“It was very special to watch it unfold,” said Burke, who was AD for all four of Garoppolo’s seasons at EIU. “When we had the opportunity to hire Dino Babers (after the 2011 season), it allowed Jimmy to flourish. Each game, you watched him progress. You just really knew you were watching something special. I’m really proud of him.”

“Although it’s a small football program,” said Payton, who also has received an honorary Doctor of Public Service degree from EIU in 2013,  “there have been a lot of people who have had success leaving there.”

The EIU-to-the-NFL connections also include former NFL head coaches Mike Shanahan and Childress; former Saints player personnel director Ryan Pace, now the general manager of the Chicago Bears, and former Saints special teams coach Greg McMahon, now a consultant on Ed Orgeron’s staff at LSU. They and several other NFL connections are featured on the inside  front cover of the Panthers’ football media guide.

In February 2003, Payton was on Bill Parcells’ staff with the Dallas Cowboys when he met Romo for the first time in at the NFL Scouting Combine. Romo went undrafted and signed with the Cowboys as a free agent.

Said Payton in 2010, before Garoppolo had even made a college start: “I tell (Romo) all the time, he’s had a great career so far for being the second-best quarterback to come out of Eastern Illinois. I remind him of that whenever I have a chance.”

Payton nearly had the chance to see Romo a lot more. Shortly after he got the Saints head coaching job in early 2006, the Saints and Cowboys discussed a trade for Romo. According to Parcells’ 2015 book, “Parcells: A Football Life,” the Saints offered a third-round pick for Romo, but the Cowboys wanted a second-round pick and the deal did not materialize.

Romo became the Cowboys’ starter in 2006 and would start 127 games in Dallas, passing for more than 34,000 yards and 248 touchdowns and leading the Cowboys to four playoff appearances.

When Romo retired after last season, he wasn’t unemployed for long, moving into the No. 1 broadcast booth for CBS alongside Jim Nantz. He made his debut Sunday for the Oakland-Tennessee game – largely receiving positive reviews for his efforts, particularly on his ability to predict the upcoming play.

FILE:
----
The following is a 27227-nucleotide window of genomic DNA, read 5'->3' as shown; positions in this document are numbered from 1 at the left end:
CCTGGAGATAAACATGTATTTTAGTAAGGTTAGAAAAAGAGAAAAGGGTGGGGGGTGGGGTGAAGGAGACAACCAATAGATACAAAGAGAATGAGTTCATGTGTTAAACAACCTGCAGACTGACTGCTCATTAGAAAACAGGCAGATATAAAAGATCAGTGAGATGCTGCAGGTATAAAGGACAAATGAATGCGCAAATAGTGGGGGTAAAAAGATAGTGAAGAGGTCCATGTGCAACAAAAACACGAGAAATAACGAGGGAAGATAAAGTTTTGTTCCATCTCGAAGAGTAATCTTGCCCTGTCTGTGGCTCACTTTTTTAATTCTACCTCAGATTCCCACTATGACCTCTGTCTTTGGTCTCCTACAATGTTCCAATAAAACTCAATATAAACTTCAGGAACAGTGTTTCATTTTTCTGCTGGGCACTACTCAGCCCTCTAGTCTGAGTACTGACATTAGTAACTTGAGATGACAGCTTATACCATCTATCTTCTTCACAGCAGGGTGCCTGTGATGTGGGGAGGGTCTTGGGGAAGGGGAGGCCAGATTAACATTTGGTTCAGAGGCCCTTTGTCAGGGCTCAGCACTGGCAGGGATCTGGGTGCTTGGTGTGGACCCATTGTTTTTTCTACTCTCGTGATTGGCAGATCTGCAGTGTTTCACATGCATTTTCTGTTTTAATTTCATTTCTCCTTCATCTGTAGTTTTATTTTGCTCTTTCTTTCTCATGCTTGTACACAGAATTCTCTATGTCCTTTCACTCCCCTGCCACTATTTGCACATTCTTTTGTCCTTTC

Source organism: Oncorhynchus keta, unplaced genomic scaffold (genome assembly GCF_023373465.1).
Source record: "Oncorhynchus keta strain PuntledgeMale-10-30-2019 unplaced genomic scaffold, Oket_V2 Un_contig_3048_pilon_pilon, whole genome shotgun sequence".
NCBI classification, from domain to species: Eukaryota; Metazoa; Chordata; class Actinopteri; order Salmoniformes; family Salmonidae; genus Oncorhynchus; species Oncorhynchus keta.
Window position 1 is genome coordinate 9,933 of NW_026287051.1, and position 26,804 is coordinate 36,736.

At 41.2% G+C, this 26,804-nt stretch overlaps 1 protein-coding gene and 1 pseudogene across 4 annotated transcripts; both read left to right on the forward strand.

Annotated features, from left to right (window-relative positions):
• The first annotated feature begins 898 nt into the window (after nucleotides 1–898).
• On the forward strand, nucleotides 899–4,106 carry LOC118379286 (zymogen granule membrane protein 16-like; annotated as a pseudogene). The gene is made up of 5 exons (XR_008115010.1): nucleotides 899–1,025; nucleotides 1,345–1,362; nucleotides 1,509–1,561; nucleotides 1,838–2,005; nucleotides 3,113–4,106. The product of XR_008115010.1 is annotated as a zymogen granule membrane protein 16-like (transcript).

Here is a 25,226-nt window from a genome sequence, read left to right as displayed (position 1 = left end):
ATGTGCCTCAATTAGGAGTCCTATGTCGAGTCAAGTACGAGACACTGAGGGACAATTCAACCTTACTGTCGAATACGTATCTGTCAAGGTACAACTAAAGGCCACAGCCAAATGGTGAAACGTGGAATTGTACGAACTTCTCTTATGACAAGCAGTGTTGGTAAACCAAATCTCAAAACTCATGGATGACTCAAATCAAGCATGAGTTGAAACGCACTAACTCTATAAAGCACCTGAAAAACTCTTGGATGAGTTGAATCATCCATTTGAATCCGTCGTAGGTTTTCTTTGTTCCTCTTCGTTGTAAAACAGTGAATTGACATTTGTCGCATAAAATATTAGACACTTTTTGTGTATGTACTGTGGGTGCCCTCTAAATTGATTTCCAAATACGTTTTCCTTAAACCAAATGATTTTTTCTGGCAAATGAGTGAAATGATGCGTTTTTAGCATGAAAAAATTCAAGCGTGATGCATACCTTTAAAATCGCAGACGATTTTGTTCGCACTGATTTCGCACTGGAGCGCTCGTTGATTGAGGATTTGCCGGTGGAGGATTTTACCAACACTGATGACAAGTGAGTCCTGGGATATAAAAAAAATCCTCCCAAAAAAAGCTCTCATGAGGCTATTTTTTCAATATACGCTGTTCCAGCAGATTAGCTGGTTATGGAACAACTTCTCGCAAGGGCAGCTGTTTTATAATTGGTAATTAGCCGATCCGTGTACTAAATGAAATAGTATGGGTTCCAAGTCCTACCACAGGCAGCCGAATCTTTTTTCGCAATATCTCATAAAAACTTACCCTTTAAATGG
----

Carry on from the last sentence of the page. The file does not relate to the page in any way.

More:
“I have so much respect for Tony and what he did for the Cowboys and Eastern Illinois University,” Burke said. “Not all of us get to choose at the end of the day. I have nothing but best wishes for him in his new career.”

Week 2 of the NFL season takes the Nantz-Romo booth to New Orleans on Sunday. Interestingly, the two starting quarterbacks on the field on Sunday – Tom Brady and Drew Brees – each are older than the former quarterback who will be analyzing their play.

Ideally, Garoppolo will spend all of Sunday watching from the sideline with a cap and headset on as Brady operates the Patriots offense. Just as Romo waited nearly four full years before getting his shot, Garoppolo’s time is coming – either as Brady’s replacement with the Patriots or with another team.

“He is learning some valuable lessons that will one day allow him to be an impact player,” Burke said.

While Payton coached – and later coached against – Romo, he and Garoppolo have never been on the same field for an NFL regular season game. The last time the Saints and Patriots faced off – 2013 in Foxboro – was Garoppolo’s senior year at Eastern Illinois.

Add Romo in the broadcast booth, and the attention Eastern Illinois figures to receive on Sunday is immeasurable.

“It’s hard to quantify,” Rich said, “but most certainly, a lot of people have heard of Tony Romo, Mike Shanahan, Sean Payton and in the last year or so, Jimmy Garoppolo.”

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Lenny Vangilder

Lenny Vangilder


Lenny has been involved in college athletics since the early 1980s, when he began working Tulane University sporting events while still attending Archbishop Rummel High School. He continued that relationship as a student at Loyola University, where he graduated in 1987. For the next 11 years, Vangilder worked in the sports information offices at Southwestern Louisiana (now UL-Lafayette) and Tulane;…